France bid farewell to its biggest rock star Johnny Hallyday with an extravagant funeral procession down Paris’ Champs-Elysees Avenue, a presidential speech and a televised church ceremony filled with the country’s most famous faces.
Hallyday died at 74 after fighting lung cancer.
In an honour usually reserved for heads of state or literary giants like 19th-century novelist Victor Hugo, Hallyday’s funeral cortege rode past Napoleon’s Arc de Triomphe monument and down the Champs-Elysees to the Place de la Concorde plaza on the Seine River.
Hundreds of motorcyclists accompanied the procession in a nod to the lifelong passion that Hallyday, born Jean-Philippe Smet, had for motorcycles. His biker image included signature leather jackets and myriad tattoos.
French President Emmanuel Macron — a Hallyday fan himself, like three generations of others across the French-speaking world — delivered an eulogy on the steps of Paris’ Madeleine Church for the star known to the public affectionately by only one name.
“Johnny belonged to you. Johnny belonged to his public. Johnny belonged to his country,” Mr Macron said.
“He should have fallen a hundred times, but what held him up and lifted him was your fervour, the love,” add Mr Macron, referring to the star’s health troubles and famously excessive lifestyle.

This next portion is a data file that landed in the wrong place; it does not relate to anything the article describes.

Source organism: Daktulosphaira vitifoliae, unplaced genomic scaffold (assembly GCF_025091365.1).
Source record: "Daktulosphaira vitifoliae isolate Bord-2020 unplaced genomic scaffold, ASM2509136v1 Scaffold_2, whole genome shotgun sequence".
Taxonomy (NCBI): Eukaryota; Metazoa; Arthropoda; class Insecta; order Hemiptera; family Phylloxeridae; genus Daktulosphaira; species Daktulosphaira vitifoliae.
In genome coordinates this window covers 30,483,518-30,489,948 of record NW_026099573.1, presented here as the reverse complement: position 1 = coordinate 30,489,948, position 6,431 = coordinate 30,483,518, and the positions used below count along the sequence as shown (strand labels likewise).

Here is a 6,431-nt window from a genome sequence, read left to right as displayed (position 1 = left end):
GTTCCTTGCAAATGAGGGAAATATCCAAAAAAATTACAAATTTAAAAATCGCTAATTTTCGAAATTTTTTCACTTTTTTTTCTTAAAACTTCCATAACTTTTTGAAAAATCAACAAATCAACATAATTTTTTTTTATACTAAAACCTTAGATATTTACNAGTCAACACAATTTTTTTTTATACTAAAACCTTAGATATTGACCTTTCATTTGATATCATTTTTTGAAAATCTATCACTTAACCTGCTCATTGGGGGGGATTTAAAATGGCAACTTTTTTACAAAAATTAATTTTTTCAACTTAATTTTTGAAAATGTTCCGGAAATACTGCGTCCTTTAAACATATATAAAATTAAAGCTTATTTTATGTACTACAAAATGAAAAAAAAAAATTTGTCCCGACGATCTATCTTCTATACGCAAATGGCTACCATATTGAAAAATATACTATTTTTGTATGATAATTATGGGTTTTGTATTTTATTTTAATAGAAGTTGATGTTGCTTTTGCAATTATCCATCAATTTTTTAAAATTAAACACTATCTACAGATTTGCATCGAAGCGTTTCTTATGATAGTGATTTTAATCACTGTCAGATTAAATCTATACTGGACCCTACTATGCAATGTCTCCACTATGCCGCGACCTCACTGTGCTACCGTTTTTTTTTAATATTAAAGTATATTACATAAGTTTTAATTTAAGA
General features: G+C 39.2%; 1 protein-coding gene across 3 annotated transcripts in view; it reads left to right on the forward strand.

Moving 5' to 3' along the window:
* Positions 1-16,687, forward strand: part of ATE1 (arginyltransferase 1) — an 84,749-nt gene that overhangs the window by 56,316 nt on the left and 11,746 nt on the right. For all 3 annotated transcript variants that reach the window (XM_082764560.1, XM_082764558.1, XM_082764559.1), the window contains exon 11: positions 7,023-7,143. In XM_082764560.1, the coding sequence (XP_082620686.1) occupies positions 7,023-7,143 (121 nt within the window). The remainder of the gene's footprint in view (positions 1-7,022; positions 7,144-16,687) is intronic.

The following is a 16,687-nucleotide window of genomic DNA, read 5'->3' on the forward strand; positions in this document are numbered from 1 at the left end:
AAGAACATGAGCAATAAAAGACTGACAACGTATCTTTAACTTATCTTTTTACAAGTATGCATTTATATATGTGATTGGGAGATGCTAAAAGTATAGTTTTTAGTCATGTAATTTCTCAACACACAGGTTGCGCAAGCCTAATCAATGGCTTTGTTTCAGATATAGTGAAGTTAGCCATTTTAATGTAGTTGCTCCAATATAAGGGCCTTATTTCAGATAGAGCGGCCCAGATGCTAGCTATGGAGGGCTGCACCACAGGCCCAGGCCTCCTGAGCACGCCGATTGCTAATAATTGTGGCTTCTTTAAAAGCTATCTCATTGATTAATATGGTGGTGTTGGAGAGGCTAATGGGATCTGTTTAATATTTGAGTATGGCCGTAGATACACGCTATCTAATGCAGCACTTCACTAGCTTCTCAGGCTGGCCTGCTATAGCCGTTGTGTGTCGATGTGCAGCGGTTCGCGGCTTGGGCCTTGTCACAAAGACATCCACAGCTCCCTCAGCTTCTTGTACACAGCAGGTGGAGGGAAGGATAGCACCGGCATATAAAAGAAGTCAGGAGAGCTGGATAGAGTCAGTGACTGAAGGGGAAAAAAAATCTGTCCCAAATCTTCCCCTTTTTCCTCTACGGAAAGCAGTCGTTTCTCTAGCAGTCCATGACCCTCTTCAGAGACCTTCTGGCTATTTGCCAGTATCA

Hallyday’s death unleashed a wave of emotion across France, where he had been a symbol of national identity and stability for more than half a century — even though his private life had been far from stable.
Aside from the drinking, smoking and partying chronicled in juicy detail by the French press, Hallyday had been linked to a string of glamorous women and had married five times.
About 1,500 police officers secured the area in Paris, a police helicopter flew overhead and emergency vehicles filled nearby streets as tens of thousands of fans lined the procession route.
Many dressed to emulate Hallyday’s flashy, rebellious style. Some climbed on fences, stoplights, and even the roof of a luxury hotel to get a better view.
Dubbed by some as “the biggest rock star you’ve never heard of” — Hallyday’s position as one of the greatest-selling musical artists of all time is unusual as he remained largely unknown outside the Francophone world. But in France, he influenced styles, music and even children’s names.
Laura Dublot, a 30-year-old Parisian, and her brother David are among many who were named after Hallyday’s older children, Laura and David.
“He’s a national icon. This scale of funeral is not surprising — he’s united three generations of French,” Ms Dublot said.
Hallyday likely would have approved of this send-off, having told French media he dreaded the idea of an isolated funeral like the one he attended for his father in 1989.
He is survived by his wife Laeticia, two of his former wives, four children and three grandchildren.